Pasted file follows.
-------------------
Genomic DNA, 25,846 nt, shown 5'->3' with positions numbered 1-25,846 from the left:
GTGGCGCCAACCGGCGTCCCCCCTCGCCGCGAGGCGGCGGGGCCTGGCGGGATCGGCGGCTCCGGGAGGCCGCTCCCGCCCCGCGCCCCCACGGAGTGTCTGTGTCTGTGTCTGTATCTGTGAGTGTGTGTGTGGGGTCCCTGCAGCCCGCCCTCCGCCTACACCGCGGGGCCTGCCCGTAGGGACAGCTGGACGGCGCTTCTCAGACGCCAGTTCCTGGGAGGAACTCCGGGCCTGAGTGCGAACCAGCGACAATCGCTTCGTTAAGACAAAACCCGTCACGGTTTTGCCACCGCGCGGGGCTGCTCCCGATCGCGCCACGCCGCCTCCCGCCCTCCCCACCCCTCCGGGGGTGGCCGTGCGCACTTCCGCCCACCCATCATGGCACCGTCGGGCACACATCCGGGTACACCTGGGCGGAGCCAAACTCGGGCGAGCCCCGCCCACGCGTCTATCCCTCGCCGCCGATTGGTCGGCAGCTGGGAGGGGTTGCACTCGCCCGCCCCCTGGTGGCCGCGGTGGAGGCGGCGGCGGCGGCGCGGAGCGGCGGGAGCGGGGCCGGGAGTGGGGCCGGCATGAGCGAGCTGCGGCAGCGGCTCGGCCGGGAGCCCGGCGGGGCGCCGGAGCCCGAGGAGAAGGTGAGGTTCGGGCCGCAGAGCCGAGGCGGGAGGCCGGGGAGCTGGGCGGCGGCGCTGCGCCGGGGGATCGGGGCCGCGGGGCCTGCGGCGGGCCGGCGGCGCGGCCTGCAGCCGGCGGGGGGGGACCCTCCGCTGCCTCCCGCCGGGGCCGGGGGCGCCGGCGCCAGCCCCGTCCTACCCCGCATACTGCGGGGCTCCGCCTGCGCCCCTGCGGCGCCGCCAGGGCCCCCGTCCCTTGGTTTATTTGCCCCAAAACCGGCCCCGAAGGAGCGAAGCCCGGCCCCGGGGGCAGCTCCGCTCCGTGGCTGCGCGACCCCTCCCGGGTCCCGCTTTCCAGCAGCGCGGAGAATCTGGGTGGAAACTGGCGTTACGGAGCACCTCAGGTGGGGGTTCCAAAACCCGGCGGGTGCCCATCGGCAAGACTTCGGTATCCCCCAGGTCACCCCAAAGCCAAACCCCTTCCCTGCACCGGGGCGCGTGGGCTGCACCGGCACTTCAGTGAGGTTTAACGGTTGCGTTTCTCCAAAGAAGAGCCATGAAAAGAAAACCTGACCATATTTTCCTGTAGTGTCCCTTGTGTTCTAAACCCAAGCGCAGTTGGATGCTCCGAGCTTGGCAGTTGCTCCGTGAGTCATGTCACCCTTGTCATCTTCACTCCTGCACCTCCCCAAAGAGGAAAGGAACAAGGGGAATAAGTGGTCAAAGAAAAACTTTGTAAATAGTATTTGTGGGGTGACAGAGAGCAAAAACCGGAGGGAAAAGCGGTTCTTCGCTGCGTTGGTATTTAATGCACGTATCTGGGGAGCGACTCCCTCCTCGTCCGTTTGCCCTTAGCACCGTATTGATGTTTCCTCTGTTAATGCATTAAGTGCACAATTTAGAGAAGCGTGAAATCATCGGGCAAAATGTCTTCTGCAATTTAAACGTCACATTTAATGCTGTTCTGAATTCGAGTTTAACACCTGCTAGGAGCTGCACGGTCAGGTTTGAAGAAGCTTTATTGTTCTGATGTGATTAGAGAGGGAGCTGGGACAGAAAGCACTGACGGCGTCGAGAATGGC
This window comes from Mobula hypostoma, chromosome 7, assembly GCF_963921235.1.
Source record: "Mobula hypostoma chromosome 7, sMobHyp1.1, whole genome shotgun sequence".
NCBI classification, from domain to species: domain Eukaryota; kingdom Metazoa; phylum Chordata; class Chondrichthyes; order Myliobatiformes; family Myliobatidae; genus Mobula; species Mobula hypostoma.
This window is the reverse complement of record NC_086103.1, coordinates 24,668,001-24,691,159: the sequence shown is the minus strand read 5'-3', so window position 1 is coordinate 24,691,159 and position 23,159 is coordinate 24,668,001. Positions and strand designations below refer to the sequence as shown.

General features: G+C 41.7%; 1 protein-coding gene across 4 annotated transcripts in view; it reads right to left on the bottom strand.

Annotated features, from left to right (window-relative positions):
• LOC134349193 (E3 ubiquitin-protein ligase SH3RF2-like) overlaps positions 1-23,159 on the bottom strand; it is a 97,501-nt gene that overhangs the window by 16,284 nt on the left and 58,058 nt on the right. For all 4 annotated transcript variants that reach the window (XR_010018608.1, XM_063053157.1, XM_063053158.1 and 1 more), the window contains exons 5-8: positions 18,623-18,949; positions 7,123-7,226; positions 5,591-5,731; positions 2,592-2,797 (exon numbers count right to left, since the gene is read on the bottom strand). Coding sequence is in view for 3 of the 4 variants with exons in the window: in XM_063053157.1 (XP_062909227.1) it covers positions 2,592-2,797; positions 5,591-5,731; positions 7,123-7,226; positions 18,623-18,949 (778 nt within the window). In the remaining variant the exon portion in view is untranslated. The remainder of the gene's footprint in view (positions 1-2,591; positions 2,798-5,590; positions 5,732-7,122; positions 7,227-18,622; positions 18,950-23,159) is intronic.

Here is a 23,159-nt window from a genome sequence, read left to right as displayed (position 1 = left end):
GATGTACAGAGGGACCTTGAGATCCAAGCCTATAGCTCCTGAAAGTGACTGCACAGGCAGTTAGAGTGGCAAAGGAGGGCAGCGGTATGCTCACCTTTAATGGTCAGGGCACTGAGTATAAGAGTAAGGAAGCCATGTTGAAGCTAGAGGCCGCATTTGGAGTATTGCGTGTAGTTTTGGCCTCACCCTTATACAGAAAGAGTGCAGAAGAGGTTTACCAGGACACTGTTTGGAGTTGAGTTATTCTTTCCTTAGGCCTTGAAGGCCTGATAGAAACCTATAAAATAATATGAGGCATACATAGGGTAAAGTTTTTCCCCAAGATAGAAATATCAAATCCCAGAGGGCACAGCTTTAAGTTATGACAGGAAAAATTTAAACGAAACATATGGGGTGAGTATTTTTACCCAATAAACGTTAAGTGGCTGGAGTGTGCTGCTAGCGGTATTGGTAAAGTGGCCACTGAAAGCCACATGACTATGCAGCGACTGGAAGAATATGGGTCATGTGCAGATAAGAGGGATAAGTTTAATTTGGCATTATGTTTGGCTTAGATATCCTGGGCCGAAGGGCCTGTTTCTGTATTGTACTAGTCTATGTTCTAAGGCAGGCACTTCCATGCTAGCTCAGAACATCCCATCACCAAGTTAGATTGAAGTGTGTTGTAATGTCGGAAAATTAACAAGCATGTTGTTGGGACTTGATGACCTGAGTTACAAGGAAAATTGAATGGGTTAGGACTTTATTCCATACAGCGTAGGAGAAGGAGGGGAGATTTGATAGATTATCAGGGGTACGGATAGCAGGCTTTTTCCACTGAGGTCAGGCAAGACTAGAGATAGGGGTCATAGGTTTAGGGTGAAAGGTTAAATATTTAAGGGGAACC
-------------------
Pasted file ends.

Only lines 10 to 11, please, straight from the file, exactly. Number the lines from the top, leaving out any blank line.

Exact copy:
Here is a 23,159-nt window from a genome sequence, read left to right as displayed (position 1 = left end):
GATGTACAGAGGGACCTTGAGATCCAAGCCTATAGCTCCTGAAAGTGACTGCACAGGCAGTTAGAGTGGCAAAGGAGGGCAGCGGTATGCTCACCTTTAATGGTCAGGGCACTGAGTATAAGAGTAAGGAAGCCATGTTGAAGCTAGAGGCCGCATTTGGAGTATTGCGTGTAGTTTTGGCCTCACCCTTATACAGAAAGAGTGCAGAAGAGGTTTACCAGGACACTGTTTGGAGTTGAGTTATTCTTTCCTTAGGCCTTGAAGGCCTGATAGAAACCTATAAAATAATATGAGGCATACATAGGGTAAAGTTTTTCCCCAAGATAGAAATATCAAATCCCAGAGGGCACAGCTTTAAGTTATGACAGGAAAAATTTAAACGAAACATATGGGGTGAGTATTTTTACCCAATAAACGTTAAGTGGCTGGAGTGTGCTGCTAGCGGTATTGGTAAAGTGGCCACTGAAAGCCACATGACTATGCAGCGACTGGAAGAATATGGGTCATGTGCAGATAAGAGGGATAAGTTTAATTTGGCATTATGTTTGGCTTAGATATCCTGGGCCGAAGGGCCTGTTTCTGTATTGTACTAGTCTATGTTCTAAGGCAGGCACTTCCATGCTAGCTCAGAACATCCCATCACCAAGTTAGATTGAAGTGTGTTGTAATGTCGGAAAATTAACAAGCATGTTGTTGGGACTTGATGACCTGAGTTACAAGGAAAATTGAATGGGTTAGGACTTTATTCCATACAGCGTAGGAGAAGGAGGGGAGATTTGATAGATTATCAGGGGTACGGATAGCAGGCTTTTTCCACTGAGGTCAGGCAAGACTAGAGATAGGGGTCATAGGTTTAGGGTGAAAGGTTAAATATTTAAGGGGAACC